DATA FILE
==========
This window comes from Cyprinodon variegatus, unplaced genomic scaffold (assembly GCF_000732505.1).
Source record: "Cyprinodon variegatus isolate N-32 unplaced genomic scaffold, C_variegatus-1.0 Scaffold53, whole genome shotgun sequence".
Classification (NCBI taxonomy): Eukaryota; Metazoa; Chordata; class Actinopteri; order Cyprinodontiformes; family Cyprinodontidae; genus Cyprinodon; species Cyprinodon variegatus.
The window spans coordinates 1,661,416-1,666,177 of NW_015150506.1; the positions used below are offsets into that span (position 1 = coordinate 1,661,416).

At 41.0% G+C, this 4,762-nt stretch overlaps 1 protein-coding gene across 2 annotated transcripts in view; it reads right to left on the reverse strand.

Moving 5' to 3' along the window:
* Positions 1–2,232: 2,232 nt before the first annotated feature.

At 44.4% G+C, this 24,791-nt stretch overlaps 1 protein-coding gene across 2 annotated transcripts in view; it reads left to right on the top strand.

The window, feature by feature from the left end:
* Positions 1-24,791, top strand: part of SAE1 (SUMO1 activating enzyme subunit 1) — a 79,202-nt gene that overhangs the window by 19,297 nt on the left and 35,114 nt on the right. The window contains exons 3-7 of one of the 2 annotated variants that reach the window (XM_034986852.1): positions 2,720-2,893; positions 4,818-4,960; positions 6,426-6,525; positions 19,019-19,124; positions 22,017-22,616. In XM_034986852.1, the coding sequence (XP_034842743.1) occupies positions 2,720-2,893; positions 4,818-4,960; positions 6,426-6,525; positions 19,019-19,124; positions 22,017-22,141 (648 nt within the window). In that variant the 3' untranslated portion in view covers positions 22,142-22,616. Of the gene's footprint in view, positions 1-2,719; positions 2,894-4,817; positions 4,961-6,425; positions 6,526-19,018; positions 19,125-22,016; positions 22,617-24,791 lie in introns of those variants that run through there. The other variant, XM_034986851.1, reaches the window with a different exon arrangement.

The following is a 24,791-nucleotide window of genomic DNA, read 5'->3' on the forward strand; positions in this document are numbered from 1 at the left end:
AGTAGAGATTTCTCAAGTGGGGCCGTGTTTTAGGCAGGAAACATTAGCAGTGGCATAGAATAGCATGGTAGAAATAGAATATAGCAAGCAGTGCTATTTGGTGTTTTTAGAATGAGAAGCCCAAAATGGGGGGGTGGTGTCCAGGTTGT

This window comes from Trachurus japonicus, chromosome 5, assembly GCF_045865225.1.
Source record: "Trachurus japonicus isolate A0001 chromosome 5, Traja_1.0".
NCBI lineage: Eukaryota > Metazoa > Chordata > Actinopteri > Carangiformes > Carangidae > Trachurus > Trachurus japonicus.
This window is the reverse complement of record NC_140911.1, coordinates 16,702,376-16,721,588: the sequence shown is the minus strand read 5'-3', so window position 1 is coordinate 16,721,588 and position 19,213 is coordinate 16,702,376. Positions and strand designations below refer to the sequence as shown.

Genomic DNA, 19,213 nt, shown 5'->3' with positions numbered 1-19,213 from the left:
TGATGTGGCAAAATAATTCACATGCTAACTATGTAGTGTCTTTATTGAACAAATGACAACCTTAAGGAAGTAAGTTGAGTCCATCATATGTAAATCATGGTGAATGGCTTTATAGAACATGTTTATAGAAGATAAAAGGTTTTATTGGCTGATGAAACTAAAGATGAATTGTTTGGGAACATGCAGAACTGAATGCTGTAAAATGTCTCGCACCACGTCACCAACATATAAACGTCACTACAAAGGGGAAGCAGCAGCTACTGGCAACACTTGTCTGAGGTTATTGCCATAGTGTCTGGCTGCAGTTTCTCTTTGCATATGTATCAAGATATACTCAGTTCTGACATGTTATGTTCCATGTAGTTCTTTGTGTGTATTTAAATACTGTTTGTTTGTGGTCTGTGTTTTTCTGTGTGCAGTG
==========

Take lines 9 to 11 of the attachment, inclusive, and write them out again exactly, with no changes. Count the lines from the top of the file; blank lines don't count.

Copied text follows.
The window, feature by feature from the left end:
* Positions 1-24,791, top strand: part of SAE1 (SUMO1 activating enzyme subunit 1) — a 79,202-nt gene that overhangs the window by 19,297 nt on the left and 35,114 nt on the right. The window contains exons 3-7 of one of the 2 annotated variants that reach the window (XM_034986852.1): positions 2,720-2,893; positions 4,818-4,960; positions 6,426-6,525; positions 19,019-19,124; positions 22,017-22,616. In XM_034986852.1, the coding sequence (XP_034842743.1) occupies positions 2,720-2,893; positions 4,818-4,960; positions 6,426-6,525; positions 19,019-19,124; positions 22,017-22,141 (648 nt within the window). In that variant the 3' untranslated portion in view covers positions 22,142-22,616. Of the gene's footprint in view, positions 1-2,719; positions 2,894-4,817; positions 4,961-6,425; positions 6,526-19,018; positions 19,125-22,016; positions 22,617-24,791 lie in introns of those variants that run through there. The other variant, XM_034986851.1, reaches the window with a different exon arrangement.

The following is a 24,791-nucleotide window of genomic DNA, read 5'->3' on the forward strand; positions in this document are numbered from 1 at the left end: